Guitar Rig 5 DIY Foot Pedal Controller

Arduino-Powered Footpedal that changes Guitar Rig Presets on the Fly!

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My father recently acquired an electric guitar, which he has been happily using in combination with Guitar Rig 5 (a guitar pedal/amp simulation software), a Behringer UCG102 guitar link, and a Lenovo miix tab 2. Unfortunately, this also comes with a downside.

Due to the very nature of the setup, changing presets/pedals in real time while playing is not something that is easy to do with a tablet. While it is possible to assign keyboard shortcuts to various presets, trying to hit a key on a keyboard and play at the same time is not so easy. Commercial Foot pedals that control Guitar Rig are available, but are difficult to find and very expensive ($300)!

By creating my own footpedal that uses an ATMEGA32U4 acting as a HID keyboard, I can have my own customizable footpedal for less that $20! Plus I can program all the lights, buttons, and switches in anyway I want!

A simple controller like mine can be built for well under $20, including the enclosure!  Now no offense to Arduino; they make some great stuff, but I think even the most loyal customers must agree that they charge a pretty hefty premium for their products.  But as long as you are willing to wait a while to get the parts, some Arduino Pro Micros with usb hid support can be found for as little as 7$ on Ebay.   Make SURE to order the ones with the newer ATMEGA32U4 chip, not the ATMEGA328 like the pro mini which is cheaper, otherwise usb emulation will not work without extra parts and more headaches.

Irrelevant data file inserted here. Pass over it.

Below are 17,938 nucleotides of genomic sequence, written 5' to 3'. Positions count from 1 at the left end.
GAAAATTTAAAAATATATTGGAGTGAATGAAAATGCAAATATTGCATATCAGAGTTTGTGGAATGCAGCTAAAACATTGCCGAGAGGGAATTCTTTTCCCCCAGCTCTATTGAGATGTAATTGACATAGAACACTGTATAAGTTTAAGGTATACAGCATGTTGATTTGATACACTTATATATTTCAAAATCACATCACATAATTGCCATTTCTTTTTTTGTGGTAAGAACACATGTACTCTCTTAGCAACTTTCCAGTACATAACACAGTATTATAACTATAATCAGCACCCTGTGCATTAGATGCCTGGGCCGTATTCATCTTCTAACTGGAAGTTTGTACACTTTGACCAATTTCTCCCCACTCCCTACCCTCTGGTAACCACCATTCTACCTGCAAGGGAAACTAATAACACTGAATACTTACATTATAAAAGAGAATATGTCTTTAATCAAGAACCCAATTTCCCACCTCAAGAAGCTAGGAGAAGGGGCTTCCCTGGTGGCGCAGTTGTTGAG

I wanted to make a controller with four buttons, which could then be expanded up to 12 presets by hitting more than one button at once.  A nice led indicator would also be necessary to indicate what preset you are currently on.  A resistor ladder was used to connect the buttons and free up pins.   If you do create a resistor ladder, make sure to wire the buttons with different resistor values if you want to be able to distinguish multiple button presses at once. I used 220, 390, 680, and 2.2k ohm resistors to ensure adequate separation between the buttons and used a 1K resistor to tie the analog pin to ground.  As with everything in programming, there are always 100 different ways to do the same thing, but I wanted something a little more elegant than just using digital writes to turn leds on and off. Seeing as I had nice clear colored leds, I figured a pwm cycled sine wave would provide a pleasing fading effect to the leds. To do this, I had the buttons switch boolean values on and off which then triggered the key presses and leds, otherwise the fading effect would stop as soon as you let go of the momentary switch. That's enough talking, lets see how it works shall we?


The Inside of the Box (Please Excuse the Point to Point Wiring!)

The Arduino Pro Micro
The Momentary Switches

The box was purchased at radio shack, and the leds/resistors/grommets were bought at Tayda Electronics. I recommend you use 1% resistors instead of 5%, or you may need to change the values in the matrix of my code slightly.


  • 1 × Arduino Pro Micro
  • 1 × Plastic Enclosure Box
  • 1 × Micro USB to Full USB cord
  • 4 × Led's of your choice
  • 4 × Current Limiting Resistors for the Leds

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  • 1
    Step 1

    For the Full code and Writeup, please visit

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